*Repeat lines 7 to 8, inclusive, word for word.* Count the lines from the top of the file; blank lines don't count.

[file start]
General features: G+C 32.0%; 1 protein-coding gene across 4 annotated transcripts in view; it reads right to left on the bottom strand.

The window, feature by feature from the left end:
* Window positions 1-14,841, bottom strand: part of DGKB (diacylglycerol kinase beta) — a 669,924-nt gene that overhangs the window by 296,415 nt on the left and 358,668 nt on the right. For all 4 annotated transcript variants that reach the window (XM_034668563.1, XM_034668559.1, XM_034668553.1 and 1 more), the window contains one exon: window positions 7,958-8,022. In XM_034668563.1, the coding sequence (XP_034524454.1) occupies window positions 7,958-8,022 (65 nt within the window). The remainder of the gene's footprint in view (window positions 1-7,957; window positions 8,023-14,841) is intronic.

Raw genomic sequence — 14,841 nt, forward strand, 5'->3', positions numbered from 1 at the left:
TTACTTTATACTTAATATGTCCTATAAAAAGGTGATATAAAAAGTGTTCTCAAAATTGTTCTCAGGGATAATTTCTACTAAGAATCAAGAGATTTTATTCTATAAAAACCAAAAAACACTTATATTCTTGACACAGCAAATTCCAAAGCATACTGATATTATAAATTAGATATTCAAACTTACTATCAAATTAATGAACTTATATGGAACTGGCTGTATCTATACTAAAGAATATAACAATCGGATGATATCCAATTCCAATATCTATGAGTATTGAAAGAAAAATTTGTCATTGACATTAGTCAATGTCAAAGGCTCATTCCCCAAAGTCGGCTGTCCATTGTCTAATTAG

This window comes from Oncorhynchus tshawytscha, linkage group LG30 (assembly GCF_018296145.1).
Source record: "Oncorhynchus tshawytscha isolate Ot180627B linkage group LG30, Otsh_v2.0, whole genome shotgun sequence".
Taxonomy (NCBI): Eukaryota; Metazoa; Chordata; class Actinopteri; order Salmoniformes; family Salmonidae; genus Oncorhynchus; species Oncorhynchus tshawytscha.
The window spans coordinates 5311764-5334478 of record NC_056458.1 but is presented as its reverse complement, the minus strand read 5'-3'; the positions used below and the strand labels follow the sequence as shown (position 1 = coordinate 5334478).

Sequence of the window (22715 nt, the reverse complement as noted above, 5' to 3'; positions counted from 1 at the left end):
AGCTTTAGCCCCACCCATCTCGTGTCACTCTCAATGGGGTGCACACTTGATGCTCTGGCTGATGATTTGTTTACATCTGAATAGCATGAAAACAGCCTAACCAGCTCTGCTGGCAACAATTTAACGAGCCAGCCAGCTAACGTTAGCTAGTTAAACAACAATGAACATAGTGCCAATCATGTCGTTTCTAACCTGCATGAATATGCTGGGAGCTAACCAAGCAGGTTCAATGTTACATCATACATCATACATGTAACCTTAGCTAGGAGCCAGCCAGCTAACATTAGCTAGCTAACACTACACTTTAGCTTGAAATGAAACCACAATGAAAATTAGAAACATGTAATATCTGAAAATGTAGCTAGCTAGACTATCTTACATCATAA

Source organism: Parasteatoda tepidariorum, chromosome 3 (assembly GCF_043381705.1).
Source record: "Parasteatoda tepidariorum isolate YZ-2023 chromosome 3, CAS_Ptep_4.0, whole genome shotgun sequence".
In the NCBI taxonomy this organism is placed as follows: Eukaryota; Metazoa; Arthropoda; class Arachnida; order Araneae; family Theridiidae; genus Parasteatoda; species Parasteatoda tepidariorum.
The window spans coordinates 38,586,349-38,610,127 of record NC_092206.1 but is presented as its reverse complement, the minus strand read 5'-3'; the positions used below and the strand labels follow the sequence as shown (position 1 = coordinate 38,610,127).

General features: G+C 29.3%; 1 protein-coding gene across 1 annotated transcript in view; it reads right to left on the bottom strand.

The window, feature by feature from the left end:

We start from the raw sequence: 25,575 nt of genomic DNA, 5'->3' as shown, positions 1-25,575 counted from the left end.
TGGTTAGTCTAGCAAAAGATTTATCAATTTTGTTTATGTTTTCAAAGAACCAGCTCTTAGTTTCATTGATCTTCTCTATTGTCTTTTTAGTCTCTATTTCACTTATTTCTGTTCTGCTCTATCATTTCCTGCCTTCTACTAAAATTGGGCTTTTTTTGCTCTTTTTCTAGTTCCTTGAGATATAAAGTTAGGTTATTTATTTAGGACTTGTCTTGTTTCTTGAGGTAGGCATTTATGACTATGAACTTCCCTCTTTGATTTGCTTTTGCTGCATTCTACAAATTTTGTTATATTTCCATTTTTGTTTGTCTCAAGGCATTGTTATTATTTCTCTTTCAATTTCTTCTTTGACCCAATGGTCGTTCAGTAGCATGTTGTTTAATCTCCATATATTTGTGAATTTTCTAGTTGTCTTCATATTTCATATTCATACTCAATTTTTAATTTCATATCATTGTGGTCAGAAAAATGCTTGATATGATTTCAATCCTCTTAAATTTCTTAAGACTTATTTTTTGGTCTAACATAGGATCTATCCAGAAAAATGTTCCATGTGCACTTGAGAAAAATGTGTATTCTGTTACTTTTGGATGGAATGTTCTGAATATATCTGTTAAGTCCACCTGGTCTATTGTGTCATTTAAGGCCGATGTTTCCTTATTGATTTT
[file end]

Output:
Source record: "Oncorhynchus tshawytscha isolate Ot180627B linkage group LG30, Otsh_v2.0, whole genome shotgun sequence".
Taxonomy (NCBI): Eukaryota; Metazoa; Chordata; class Actinopteri; order Salmoniformes; family Salmonidae; genus Oncorhynchus; species Oncorhynchus tshawytscha.